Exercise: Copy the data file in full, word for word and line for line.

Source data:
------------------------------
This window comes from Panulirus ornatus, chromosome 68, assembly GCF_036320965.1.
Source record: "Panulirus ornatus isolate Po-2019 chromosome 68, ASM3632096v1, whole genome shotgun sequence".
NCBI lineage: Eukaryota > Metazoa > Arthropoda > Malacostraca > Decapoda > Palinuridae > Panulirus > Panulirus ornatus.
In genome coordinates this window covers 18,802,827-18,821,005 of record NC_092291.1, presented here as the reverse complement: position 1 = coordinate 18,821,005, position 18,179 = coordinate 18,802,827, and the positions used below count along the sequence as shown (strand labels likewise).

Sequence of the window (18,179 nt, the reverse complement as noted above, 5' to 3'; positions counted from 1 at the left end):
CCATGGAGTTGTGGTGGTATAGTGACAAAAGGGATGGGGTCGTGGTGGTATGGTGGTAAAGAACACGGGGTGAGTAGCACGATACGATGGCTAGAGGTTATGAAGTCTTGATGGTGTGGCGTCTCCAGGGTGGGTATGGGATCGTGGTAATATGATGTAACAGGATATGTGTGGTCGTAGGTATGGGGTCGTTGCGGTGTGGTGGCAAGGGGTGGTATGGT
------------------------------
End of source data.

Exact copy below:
This window comes from Panulirus ornatus, chromosome 68, assembly GCF_036320965.1.
Source record: "Panulirus ornatus isolate Po-2019 chromosome 68, ASM3632096v1, whole genome shotgun sequence".
NCBI lineage: Eukaryota > Metazoa > Arthropoda > Malacostraca > Decapoda > Palinuridae > Panulirus > Panulirus ornatus.
In genome coordinates this window covers 18,802,827-18,821,005 of record NC_092291.1, presented here as the reverse complement: position 1 = coordinate 18,821,005, position 18,179 = coordinate 18,802,827, and the positions used below count along the sequence as shown (strand labels likewise).

Sequence of the window (18,179 nt, the reverse complement as noted above, 5' to 3'; positions counted from 1 at the left end):
CCATGGAGTTGTGGTGGTATAGTGACAAAAGGGATGGGGTCGTGGTGGTATGGTGGTAAAGAACACGGGGTGAGTAGCACGATACGATGGCTAGAGGTTATGAAGTCTTGATGGTGTGGCGTCTCCAGGGTGGGTATGGGATCGTGGTAATATGATGTAACAGGATATGTGTGGTCGTAGGTATGGGGTCGTTGCGGTGTGGTGGCAAGGGGTGGTATGGT